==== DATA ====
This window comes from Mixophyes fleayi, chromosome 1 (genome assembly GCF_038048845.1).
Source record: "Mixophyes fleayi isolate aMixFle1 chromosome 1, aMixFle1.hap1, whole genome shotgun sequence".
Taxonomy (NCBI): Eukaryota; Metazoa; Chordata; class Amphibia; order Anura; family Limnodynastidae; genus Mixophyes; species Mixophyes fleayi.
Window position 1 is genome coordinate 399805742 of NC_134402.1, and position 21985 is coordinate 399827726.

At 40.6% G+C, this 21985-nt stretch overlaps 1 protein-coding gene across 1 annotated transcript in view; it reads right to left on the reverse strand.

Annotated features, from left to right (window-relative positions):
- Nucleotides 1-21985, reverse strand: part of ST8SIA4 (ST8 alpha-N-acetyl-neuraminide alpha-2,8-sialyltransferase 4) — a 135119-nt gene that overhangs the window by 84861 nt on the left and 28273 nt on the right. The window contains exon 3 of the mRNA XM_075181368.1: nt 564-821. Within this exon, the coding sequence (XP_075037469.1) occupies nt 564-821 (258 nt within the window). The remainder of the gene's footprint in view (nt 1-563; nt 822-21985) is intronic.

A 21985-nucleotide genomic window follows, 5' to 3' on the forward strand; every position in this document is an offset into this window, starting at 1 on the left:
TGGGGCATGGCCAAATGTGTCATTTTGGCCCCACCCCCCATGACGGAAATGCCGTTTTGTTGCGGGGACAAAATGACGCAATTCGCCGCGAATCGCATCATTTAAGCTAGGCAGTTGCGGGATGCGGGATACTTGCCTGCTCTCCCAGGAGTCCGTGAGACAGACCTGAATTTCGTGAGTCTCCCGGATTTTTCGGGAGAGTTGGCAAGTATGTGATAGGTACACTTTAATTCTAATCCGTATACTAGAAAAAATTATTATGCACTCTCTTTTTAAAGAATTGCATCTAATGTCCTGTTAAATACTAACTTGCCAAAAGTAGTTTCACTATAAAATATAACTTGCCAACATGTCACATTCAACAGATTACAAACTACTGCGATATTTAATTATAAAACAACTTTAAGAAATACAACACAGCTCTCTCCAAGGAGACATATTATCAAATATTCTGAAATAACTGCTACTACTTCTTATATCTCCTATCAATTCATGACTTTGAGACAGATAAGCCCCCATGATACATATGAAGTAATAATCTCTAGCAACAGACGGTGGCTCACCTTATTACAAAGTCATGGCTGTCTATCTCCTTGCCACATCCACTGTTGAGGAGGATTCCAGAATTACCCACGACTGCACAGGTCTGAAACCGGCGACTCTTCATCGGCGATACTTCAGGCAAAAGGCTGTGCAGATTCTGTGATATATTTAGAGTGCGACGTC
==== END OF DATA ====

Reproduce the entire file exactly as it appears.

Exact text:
This window comes from Mixophyes fleayi, chromosome 1 (genome assembly GCF_038048845.1).
Source record: "Mixophyes fleayi isolate aMixFle1 chromosome 1, aMixFle1.hap1, whole genome shotgun sequence".
Taxonomy (NCBI): Eukaryota; Metazoa; Chordata; class Amphibia; order Anura; family Limnodynastidae; genus Mixophyes; species Mixophyes fleayi.
Window position 1 is genome coordinate 399805742 of NC_134402.1, and position 21985 is coordinate 399827726.

At 40.6% G+C, this 21985-nt stretch overlaps 1 protein-coding gene across 1 annotated transcript in view; it reads right to left on the reverse strand.

Annotated features, from left to right (window-relative positions):
- Nucleotides 1-21985, reverse strand: part of ST8SIA4 (ST8 alpha-N-acetyl-neuraminide alpha-2,8-sialyltransferase 4) — a 135119-nt gene that overhangs the window by 84861 nt on the left and 28273 nt on the right. The window contains exon 3 of the mRNA XM_075181368.1: nt 564-821. Within this exon, the coding sequence (XP_075037469.1) occupies nt 564-821 (258 nt within the window). The remainder of the gene's footprint in view (nt 1-563; nt 822-21985) is intronic.

A 21985-nucleotide genomic window follows, 5' to 3' on the forward strand; every position in this document is an offset into this window, starting at 1 on the left:
TGGGGCATGGCCAAATGTGTCATTTTGGCCCCACCCCCCATGACGGAAATGCCGTTTTGTTGCGGGGACAAAATGACGCAATTCGCCGCGAATCGCATCATTTAAGCTAGGCAGTTGCGGGATGCGGGATACTTGCCTGCTCTCCCAGGAGTCCGTGAGACAGACCTGAATTTCGTGAGTCTCCCGGATTTTTCGGGAGAGTTGGCAAGTATGTGATAGGTACACTTTAATTCTAATCCGTATACTAGAAAAAATTATTATGCACTCTCTTTTTAAAGAATTGCATCTAATGTCCTGTTAAATACTAACTTGCCAAAAGTAGTTTCACTATAAAATATAACTTGCCAACATGTCACATTCAACAGATTACAAACTACTGCGATATTTAATTATAAAACAACTTTAAGAAATACAACACAGCTCTCTCCAAGGAGACATATTATCAAATATTCTGAAATAACTGCTACTACTTCTTATATCTCCTATCAATTCATGACTTTGAGACAGATAAGCCCCCATGATACATATGAAGTAATAATCTCTAGCAACAGACGGTGGCTCACCTTATTACAAAGTCATGGCTGTCTATCTCCTTGCCACATCCACTGTTGAGGAGGATTCCAGAATTACCCACGACTGCACAGGTCTGAAACCGGCGACTCTTCATCGGCGATACTTCAGGCAAAAGGCTGTGCAGATTCTGTGATATATTTAGAGTGCGACGTC